Posts Tagged ‘Post-Punk’

Kaputt – “Very Satisfied”

New one coming atcha from Upset The Rhythm and as usual its knocked pop on its ass. Kaputt’s “Very Satisfied” is an ode to the comfort of repetition, the strange calm of the mundane rendered exquisite. The lyrics are betrayed by the music, though as Kaputt are fare from rote. They mangle pop, trip it to the ground and roll it into the funhouse mirror. The post-punk bounce, scratches of horns, and nasal delivery slap a copy of Frankenchrist out of your sweaty paws with a handbag packed with the ‘70s ZE Records roster. The band pairs the song with a grotesque video that comes one like Thanksgiving at Troma Studios. Gonna want strap in and twitch for this one, its just the thing to get you going on a Monday morning.

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Trash Kit

I’m honestly not sure how Rachel Aggs keeps up with her pace. After solid LPs from Shopping in the past few years and another from Sacred Paws already this year, she’s reviving the post-punk tussle of Trash Kit this year. The band is one of the first places I’d herd her pleasantly knotted riffs and urgent vocals and with their third LP for UK hotspot Upset The Rhythm, they’re solidifying their place in the pantheon of latter day post-punk pickers. Horizon isn’t the scrappy slap across the face that their early albums embodied. Its still bouncing on a bubble of Afrobeat-knicked guitars and polyrhythmic patterns but there’s a richness this time around. While saxes still squawk like the lingering reminders of Maximum Joy’s perfection, the band’s layering in nodes of beautiful harmonies, melancholy violins, and playful pianos. This isn’t the stockpot output of a band looking to regurgitate pogo powered visions of the past. This is an album informed by post-punk’s progression, reinvention, and deconstruction, but also informed by pop’s need to put it all back in place again.

The record is an intricate sweater, knitted with love, time, and talent, unraveling in the breeze. Its something beautiful being picked at over and over until it finally breaks free and floats to the sky. The record breaks down into repeating patterns —broken glass reflecting again and again in a puddle, each layer no less glittering but just a bit further from reach. Aggs’ guitar has never been threaded so steadily while leaving its edges so smooth. Often she’s got a jagged quality, but there’s no sense that any part of Horizon might cut the listener. Its not dangerous in the traditional sense. There’s not rebellion and rancor like Shopping embody, but here the danger is that the listener might forever become lost in an Escher-like landscape of sound that answers questions with questions as to which way is up or out. Its been a big year for Aggs with this on top of the SP rec, but this is definitely the crowning achievement of her year.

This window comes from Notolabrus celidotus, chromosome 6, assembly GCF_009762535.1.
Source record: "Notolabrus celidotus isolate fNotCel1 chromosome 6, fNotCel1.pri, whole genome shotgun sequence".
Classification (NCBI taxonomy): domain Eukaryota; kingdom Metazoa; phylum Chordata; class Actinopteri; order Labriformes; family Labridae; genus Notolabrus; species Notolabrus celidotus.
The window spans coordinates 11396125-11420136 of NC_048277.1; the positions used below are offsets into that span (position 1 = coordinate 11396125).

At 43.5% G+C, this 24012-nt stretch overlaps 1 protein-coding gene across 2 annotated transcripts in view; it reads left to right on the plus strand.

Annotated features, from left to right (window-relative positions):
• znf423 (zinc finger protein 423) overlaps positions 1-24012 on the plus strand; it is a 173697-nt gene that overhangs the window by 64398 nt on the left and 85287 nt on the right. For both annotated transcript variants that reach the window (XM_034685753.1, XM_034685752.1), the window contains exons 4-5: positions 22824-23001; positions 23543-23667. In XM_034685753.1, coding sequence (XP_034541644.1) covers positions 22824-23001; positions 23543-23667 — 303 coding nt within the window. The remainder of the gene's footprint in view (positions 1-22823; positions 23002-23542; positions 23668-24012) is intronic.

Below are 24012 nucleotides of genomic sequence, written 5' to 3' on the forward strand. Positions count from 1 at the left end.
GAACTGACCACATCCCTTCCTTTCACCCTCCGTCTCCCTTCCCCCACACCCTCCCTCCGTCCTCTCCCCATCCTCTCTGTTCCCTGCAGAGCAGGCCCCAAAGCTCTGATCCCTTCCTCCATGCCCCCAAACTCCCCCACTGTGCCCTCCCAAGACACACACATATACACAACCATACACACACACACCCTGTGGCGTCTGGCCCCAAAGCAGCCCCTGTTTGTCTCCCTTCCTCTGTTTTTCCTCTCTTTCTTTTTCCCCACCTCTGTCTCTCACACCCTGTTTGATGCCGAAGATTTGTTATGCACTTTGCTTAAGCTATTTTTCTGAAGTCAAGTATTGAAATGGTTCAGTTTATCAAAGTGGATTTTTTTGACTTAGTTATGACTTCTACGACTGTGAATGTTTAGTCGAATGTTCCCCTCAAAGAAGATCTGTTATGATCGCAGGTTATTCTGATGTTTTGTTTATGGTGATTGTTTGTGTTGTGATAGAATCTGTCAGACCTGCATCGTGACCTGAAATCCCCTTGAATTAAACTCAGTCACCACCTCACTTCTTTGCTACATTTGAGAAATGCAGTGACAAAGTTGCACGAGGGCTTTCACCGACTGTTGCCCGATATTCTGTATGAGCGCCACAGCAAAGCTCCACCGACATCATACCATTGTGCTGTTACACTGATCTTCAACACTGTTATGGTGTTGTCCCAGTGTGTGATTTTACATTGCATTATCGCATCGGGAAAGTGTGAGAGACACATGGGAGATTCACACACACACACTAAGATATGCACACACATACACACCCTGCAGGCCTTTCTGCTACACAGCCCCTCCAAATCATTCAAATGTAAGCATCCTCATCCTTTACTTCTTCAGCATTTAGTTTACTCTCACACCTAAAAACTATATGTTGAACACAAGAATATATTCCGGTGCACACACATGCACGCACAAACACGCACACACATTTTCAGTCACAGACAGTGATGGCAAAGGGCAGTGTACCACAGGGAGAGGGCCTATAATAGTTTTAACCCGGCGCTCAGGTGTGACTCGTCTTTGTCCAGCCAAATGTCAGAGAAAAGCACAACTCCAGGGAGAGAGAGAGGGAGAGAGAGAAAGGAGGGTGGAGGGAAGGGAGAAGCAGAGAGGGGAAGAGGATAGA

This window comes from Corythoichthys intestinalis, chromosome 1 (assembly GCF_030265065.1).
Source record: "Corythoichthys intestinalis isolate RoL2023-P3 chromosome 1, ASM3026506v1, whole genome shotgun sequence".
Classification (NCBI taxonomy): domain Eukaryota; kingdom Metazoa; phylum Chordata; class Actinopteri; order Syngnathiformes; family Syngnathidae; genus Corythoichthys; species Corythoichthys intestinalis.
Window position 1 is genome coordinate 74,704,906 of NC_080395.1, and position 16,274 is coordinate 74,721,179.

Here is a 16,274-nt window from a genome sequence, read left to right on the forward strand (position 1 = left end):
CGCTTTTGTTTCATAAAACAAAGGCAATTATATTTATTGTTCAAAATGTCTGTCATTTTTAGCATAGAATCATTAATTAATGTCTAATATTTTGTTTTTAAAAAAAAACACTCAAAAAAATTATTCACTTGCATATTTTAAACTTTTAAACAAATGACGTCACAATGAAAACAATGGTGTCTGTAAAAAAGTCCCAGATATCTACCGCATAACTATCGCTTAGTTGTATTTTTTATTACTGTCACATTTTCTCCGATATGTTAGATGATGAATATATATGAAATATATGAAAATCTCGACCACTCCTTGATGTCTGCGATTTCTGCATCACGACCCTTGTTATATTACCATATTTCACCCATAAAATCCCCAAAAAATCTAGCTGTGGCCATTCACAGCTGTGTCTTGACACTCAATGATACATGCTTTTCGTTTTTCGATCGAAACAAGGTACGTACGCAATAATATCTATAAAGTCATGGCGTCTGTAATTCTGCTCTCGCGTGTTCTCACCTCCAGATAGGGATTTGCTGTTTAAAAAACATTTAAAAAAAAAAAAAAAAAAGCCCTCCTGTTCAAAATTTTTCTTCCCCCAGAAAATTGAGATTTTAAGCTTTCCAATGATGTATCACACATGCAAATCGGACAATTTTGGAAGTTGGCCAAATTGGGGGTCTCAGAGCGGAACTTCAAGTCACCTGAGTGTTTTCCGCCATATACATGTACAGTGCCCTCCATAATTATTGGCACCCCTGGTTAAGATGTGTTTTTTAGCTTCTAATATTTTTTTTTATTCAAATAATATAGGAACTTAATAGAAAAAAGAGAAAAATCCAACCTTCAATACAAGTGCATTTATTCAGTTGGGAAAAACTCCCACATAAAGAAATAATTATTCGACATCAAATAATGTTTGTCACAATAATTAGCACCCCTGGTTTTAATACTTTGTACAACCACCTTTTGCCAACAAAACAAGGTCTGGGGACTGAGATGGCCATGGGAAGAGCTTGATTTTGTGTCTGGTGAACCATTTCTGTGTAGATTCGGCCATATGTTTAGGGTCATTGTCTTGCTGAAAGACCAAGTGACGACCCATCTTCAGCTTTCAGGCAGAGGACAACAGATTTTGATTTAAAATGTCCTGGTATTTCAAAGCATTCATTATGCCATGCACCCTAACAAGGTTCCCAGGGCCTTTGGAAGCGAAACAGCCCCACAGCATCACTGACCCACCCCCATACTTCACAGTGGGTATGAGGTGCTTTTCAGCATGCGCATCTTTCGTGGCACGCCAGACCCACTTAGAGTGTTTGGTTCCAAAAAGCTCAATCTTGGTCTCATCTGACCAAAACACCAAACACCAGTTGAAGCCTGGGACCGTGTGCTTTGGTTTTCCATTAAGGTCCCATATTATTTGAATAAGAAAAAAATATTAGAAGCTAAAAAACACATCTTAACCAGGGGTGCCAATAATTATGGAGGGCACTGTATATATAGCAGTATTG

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Bench Press

On their sophomore album, Melbourne’s Bench Press have tightened their sound and hammered out a focused approach that whittles away any excess. Built on a bedrock of muscular postpunk, the band brings an unusually milkfed force to the typically wiry genre. The guitars still bend and contort, attempting to squirm away in distress, but the frame they’re fashioned to is fortified by knotted bass grooves, a thick pummel of drums, and the gruff growls of singular singer Jack Stavrakis. The record works hard to avoid the typecast tropes that have bogged down so many in their field, giving the crushed glass crowd a hardcore makeover.

It’s really Stavrakis’ oversized personality that pushes Bench Press out of the common channels that modern day post punks have allowed themselves to be filed. His voice swings wild, almost always at a gale force gusto, deconstructing doubt, self-care, self-improvement, and hypocrisy. From the name on down, the band seems like it should be a bro’s dream of dirgey hooks, and testosterone stained 20 rep jams, but the band’s self-aware, turning their bombastic frustration into a manifesto for change, not status quo.

When the band’s edges are sharpened and their hooks are harnessed right, it’s a powerful record that charges breathlessly at any target. Occasionally it stumbles, with the flipside cooldown “Take It Slow” going at it a bit literally, and bogging down the energy. For the most part, though, this is another win for Poison City, an angular, damaged punk rumble that’s bashing at all the right recipients.



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Cool Sounds – “Around and Down”

Melbourne’s Cool Sounds return with a new single that hints at the promise of an album later on in 2019. After a tumultuous 2018, the band revives their propulsive post-punk, buffed to a buttery shine but slightly crestfallen all the same. There’s a bittersweet soul thrumming through the wires of “Around and Down” – drums snap in capgun cadence, the smell of sulfur on the wind. There’s a muted mull to the vocals but the band still has a sharp acumen for slow motion slides and lolloping pop. It’s the kind of comforting track that can be played over and over until it wraps around the soul like a blanket. Sometimes we all need just a touch of comfort.



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Terry – “Spud”

Ah bless ‘em there’s a new Terry tune about this morning. The band, fresh off the fallout from their third stunner I’m Terry, has a new 7,” Who’s Terry? and it bangs right in with their jangle-jerked political pop on first cut “Spud.” The band take their sights, suit up and get a ridicule riot in motion for the video, but underneath the Strangelove-ian clip, the band does what they do best – fizz n’ strum with a wink and a nudge and no small amount of catchy quirk. Damn fine janglin’ if you ask me. The single pops ‘round the turntable on July 19th.